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Friday, January 18, 2013

Call that contrition? 'I didn't feel bad, I didn't think it was wrong and I didn't feel like I was cheating': Lance Armstrong confesses to Oprah

By MEGHAN KENEALLY

Telling all: Lance Armstrong said that he doped until 2005, meaning that he was competing illegally during each of the seven Tour de France wins that made him a world record-holder

Lance Armstrong finally came clean about his years of using performance enhancing drugs in his first lengthy public interview since the governing committees accused him of running the 'sophisticated' doping ring to secure his world record titles.
‘I view this situation as one big lie that I repeated a lot of times,’ he said in an televised interview with Oprah Winfrey.
He admitted that he doped in some form for each of his seven Tour de France victories, though he maintained that the last time that he 'crossed that line' was in 2005.

Looking back: Armstrong said that he was a bully but denied forcing any of his fellow teammates take performance enhancing drugs

The distinction of before and after 2005 is important as that was the last year that capped off his incredible seven-year winning streak at the Tour de France.
On top of the outright confession, he said that part of the reason why it carried on for as long as it did was because he 'didn't feel like' he was cheating.
'The definition of cheat is to gain an advantage on a rival or foe that they didn't have. I didn't view it that way. I viewed it as a level playing field,' he said.
He described the elaborate doping ring that he and his teammates developed was not quite as legendary as the investigatory commissions described it.

Lighthearted moment: Aside from a brief laugh, Armstrong appeared extremely tense throughout the grilling that he received from the 'Queen of Talk'

'It was definitely professional and it was definitely smart if you can call it that but it was very conservative, very risk averse, and very aware of what mattered,' he said.
‘While I've lived through this process ... I know the truth the truth isn’t what is out there, the truth isn’t what I said.’

'Mythic, perfect life': Armstrong, seen here in 2005 with then-girlfriend Sheryl Crow and his three children from his first marriage, said he felt pressure to maintain his image

‘I didn't invent the culture but I didn't try to stop the culture and that's my mistake. The sport is now paying the price for that, and I am sorry for that.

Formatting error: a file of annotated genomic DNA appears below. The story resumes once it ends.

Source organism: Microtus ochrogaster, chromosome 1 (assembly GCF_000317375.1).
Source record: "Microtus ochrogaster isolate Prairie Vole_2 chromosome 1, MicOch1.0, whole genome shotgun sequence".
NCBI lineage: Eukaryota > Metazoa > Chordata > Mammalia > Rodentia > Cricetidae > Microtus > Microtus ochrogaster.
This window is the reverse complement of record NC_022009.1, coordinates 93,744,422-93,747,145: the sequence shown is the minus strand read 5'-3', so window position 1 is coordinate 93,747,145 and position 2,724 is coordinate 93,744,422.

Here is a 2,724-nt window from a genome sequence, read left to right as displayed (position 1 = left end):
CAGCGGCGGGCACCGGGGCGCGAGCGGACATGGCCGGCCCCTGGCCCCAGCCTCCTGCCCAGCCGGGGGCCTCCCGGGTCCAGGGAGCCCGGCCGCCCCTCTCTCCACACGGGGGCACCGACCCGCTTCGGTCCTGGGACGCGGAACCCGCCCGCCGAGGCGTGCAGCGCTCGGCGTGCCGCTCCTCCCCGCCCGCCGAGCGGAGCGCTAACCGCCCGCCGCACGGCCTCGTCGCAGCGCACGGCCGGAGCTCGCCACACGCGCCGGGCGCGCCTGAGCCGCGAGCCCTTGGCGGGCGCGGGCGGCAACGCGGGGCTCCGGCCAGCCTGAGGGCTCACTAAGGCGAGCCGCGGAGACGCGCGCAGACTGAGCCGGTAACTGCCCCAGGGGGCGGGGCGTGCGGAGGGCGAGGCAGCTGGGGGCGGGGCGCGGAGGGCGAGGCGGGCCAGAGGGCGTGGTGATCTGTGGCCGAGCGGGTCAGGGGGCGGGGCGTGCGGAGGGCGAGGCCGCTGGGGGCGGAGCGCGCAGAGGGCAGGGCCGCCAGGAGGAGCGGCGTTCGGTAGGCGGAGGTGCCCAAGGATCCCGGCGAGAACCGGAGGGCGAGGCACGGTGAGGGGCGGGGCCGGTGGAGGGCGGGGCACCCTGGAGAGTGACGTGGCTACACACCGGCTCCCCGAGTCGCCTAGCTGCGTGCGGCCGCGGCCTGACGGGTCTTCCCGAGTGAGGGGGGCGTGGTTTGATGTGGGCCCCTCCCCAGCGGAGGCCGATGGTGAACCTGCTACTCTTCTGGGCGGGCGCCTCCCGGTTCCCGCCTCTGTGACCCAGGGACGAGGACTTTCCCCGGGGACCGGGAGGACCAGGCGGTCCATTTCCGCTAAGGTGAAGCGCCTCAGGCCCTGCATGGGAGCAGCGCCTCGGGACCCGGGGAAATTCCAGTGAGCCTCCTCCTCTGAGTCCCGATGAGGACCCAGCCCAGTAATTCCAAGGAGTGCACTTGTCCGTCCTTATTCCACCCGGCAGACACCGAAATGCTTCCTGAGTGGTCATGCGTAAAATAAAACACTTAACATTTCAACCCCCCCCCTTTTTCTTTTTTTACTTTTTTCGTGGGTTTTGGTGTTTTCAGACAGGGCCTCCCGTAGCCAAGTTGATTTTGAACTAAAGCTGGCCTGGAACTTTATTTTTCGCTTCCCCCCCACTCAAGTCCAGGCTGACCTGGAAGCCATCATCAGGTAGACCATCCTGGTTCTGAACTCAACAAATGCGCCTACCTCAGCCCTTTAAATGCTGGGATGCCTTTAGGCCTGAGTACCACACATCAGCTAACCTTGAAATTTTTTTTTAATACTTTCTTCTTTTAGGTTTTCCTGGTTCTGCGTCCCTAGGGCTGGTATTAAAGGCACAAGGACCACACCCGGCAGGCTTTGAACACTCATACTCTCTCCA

‘This story was so perfect for so long- and I mean that as I try to take myself out of this situation- it’s this mythic, perfect story and that wasn't true, on a lot of levels.'
He even tried justifying his decisions because of his history with overcoming cancer.

'My cocktail was only EPO- not a lot- transfusions, and testosterone which in a weird way, I justified in my history with testicular cancer. Surely I'm running low,' he said.
Winfrey faced Armstrong with his own words, showing him a tape of one of his own interviews under oath with sport authorities, and he denied the claims that he made in support of the controversial Italian doctor Michele Ferrari who helped him dope.

Tarnishing history: Armstrong finally admitted that he doped throughout his career at the Tour de France but stopped when he stopped competing in the race in 2005

'My cocktail was only EPO- not a lot- transfusions, and testosterone which in a weird way, I justified in my history with testicular cancer. Surely I'm running low,' he said.
Winfrey faced Armstrong with his own words, showing him a tape of one of his own interviews under oath with sport authorities, and he denied the claims that he made in support of the controversial Italian doctor Michele Ferrari who helped him dope.

Turning against him: One of the teammates to testify about Armstrong's drug use was Tyler Hamilton (left). During the interview, Oprah recounted a tale from Hamilton's book and Armstrong did not recall the incident

'I'm not comfortable talking about other people. It's all out there,' Armstrong said after watching the tape, though he did say that he had lied in the interview.
'I look at this clip and say "Look at this arrogant prick,"' he said of his former self.
Though he remained vigilant throughout the interview about not naming-names, he was also very forceful in denying claims that he pressured his fellow riders into taking performance enhancing drugs.
'I made my decisions, and I made my mistakes and I am here,' he said.




source: Read more at dailymail



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